Soil salinity affects a large proportion of rural area and limits agricultural productivity. To investigate differential adaptation to soil salinity, we studied salt tolerance of 18 varieties of Oryza sativa using a hydroponic culture system. Based on visual inspection and photosynthetic parameters, cultivars were classified according to their tolerance level. Additionally, biomass parameters were correlated with salt tolerance. Polyamines have frequently been demonstrated to be involved in plant stress responses and therefore soluble leaf polyamines were measured. Under salinity, putrescine (Put) content was unchanged or increased in tolerant, while dropped in sensitive cultivars. Spermidine (Spd) content was unchanged at lower NaCl concentrations in all, while reduced at 100 mM NaCl in sensitive cultivars. Spermine (Spm) content was increased in all cultivars. A comparison with data from 21 cultivars under long-term, moderate drought stress revealed an increase of Spm under both stress conditions. While Spm became the most prominent polyamine under drought, levels of all three polyamines were relatively similar under salt stress. Put levels were reduced under both, drought and salt stress, while changes in Spd were different under drought (decrease) or salt (unchanged) conditions. Regulation of polyamine metabolism at the transcript level during exposure to salinity was studied for genes encoding enzymes involved in the biosynthesis of polyamines and compared to expression under drought stress. Based on expression profiles, investigated genes were divided into generally stress-induced genes (ADC2, SPD/SPM2, SPD/SPM3), one generally stress-repressed gene (ADC1), constitutively expressed genes (CPA1, CPA2, CPA4, SAMDC1, SPD/SPM1), specifically drought-induced genes (SAMDC2, AIH), one specifically drought-repressed gene (CPA3) and one specifically salt-stress repressed gene (SAMDC4), revealing both overlapping and specific stress responses under these conditions.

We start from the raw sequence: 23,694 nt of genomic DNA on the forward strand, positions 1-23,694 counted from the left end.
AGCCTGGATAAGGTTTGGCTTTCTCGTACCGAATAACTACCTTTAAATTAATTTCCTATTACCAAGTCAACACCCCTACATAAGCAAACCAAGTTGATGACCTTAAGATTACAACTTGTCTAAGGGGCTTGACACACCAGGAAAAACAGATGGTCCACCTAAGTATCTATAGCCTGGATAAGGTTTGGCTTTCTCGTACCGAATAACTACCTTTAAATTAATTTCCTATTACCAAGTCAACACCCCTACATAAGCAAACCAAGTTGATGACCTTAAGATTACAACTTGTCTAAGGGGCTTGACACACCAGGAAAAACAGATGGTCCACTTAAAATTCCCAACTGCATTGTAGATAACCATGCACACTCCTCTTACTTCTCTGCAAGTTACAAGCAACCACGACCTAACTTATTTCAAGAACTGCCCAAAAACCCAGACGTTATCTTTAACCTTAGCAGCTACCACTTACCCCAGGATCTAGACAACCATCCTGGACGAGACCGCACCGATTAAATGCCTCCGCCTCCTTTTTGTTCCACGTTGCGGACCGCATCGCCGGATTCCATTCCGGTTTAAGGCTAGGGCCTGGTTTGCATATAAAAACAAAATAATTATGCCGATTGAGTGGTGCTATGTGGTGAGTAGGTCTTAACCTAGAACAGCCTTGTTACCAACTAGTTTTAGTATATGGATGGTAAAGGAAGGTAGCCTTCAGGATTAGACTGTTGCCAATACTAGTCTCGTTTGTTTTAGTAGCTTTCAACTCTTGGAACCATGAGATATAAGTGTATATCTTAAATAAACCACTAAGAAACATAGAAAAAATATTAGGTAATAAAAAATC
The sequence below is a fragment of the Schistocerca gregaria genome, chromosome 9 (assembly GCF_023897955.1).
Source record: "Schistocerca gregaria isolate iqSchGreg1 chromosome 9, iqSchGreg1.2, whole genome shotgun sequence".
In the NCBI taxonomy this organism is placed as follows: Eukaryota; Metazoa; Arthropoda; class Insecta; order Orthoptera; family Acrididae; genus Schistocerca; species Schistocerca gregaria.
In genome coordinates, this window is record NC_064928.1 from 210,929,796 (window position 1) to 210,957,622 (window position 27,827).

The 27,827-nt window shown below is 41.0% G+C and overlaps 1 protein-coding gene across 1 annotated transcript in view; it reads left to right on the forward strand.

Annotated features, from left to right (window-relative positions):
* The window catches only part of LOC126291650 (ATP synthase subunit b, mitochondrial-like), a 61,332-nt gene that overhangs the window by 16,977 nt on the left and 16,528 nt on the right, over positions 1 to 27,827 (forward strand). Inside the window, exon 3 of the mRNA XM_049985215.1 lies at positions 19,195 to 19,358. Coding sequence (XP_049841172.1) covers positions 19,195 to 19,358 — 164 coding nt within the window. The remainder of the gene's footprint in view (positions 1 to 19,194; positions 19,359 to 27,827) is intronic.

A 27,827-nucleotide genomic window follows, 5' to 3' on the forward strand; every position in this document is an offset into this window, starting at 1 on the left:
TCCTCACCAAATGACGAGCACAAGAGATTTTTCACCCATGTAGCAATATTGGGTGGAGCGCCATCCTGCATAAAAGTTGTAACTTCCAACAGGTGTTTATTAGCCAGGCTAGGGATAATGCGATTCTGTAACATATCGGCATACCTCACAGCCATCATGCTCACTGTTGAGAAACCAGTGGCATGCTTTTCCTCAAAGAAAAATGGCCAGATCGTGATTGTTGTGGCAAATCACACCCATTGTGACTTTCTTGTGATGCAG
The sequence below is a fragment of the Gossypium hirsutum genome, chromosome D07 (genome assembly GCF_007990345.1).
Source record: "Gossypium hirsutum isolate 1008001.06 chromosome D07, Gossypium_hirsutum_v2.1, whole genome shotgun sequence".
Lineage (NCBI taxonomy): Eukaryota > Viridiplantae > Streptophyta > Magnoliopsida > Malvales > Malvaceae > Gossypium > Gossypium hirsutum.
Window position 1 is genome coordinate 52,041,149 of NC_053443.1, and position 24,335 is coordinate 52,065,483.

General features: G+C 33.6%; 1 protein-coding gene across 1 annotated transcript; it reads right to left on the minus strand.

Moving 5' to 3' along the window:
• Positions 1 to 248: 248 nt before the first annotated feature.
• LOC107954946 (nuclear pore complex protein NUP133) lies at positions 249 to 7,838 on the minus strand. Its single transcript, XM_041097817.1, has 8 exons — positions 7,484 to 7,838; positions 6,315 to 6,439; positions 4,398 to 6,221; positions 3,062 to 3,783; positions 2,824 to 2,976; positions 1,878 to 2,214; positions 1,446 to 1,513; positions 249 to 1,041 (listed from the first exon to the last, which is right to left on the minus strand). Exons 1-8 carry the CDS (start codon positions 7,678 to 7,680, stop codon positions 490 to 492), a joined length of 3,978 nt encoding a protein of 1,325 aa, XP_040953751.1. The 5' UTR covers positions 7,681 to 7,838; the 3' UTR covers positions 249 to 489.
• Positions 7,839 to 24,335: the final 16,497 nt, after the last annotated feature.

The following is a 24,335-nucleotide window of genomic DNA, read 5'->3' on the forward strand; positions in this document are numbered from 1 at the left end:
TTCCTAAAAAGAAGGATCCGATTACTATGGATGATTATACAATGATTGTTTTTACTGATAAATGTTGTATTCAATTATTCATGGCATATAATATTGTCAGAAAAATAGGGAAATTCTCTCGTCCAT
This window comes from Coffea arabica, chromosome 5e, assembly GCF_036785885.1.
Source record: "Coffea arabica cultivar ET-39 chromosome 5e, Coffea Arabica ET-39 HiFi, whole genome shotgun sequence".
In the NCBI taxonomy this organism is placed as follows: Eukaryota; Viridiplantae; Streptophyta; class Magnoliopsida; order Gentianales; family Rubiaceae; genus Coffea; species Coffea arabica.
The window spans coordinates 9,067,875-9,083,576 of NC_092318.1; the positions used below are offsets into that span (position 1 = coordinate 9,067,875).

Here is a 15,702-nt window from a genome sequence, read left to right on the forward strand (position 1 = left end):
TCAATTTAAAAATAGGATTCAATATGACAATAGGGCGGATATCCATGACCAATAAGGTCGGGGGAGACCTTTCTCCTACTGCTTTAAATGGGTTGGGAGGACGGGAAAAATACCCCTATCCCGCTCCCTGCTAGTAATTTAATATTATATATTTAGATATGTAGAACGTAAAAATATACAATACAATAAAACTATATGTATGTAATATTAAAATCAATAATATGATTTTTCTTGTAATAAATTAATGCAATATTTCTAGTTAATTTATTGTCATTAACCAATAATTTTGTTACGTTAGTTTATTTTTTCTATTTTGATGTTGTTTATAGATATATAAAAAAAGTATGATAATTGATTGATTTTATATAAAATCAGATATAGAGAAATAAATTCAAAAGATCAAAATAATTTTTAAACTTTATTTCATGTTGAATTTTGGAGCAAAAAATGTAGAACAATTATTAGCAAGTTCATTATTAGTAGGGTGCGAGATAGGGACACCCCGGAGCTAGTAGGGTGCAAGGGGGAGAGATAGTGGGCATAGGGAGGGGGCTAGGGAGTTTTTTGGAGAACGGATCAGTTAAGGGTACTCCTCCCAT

polyamines; salt stress; drought stress; gene expression; rice; natural variety
Most molecular studies of plant stress tolerance have been performed with Arabidopsis thaliana, although it is not particularly stress tolerant and may lack protective mechanisms required to survive extreme environmental conditions. Thellungiella salsuginea has attracted interest as an alternative plant model species with high tolerance of various abiotic stresses. While the T. salsuginea genome has recently been sequenced, its annotation is still incomplete and transcriptomic information is scarce. In addition, functional genomics investigations in this species are severely hampered by a lack of affordable tools for genome-wide gene expression studies.
Here, we report the results of Thellungiella de novo transcriptome assembly and annotation based on 454 pyrosequencing and development and validation of a T. salsuginea microarray. ESTs were generated from a non-normalized and a normalized library synthesized from RNA pooled from samples covering different tissues and abiotic stress conditions. Both libraries yielded partially unique sequences, indicating their necessity to obtain comprehensive transcriptome coverage. More than 1 million sequence reads were assembled into 42,810 unigenes, approximately 50% of which could be functionally annotated. These unigenes were compared to all available Thellungiella genome sequence information. In addition, the groups of Late Embryogenesis Abundant (LEA) proteins, Mitogen Activated Protein (MAP) kinases and protein phosphatases were annotated in detail. We also predicted the target genes for 384 putative miRNAs. From the sequence information, we constructed a 44 k Agilent oligonucleotide microarray. Comparison of same-species and cross-species hybridization results showed superior performance of the newly designed array for T. salsuginea samples. The developed microarrays were used to investigate transcriptional responses of T. salsuginea and Arabidopsis during cold acclimation using the MapMan software.
This study provides the first comprehensive transcriptome information for the extremophile Arabidopsis relative T. salsuginea. The data constitute a more than three-fold increase in the number of publicly available unigene sequences and will greatly facilitate genome annotation. In addition, we have designed and validated the first genome-wide microarray for T. salsuginea, which will be commercially available. Together with the publicly available MapMan software this will become an important tool for functional genomics of plant stress tolerance.
Arabidopsis thaliana; Cold acclimation; Gene annotation; LEA proteins; MAP kinases; Microarray design; microRNAs; Protein phosphatases; Thellungiella salsuginea; Transcriptome sequencing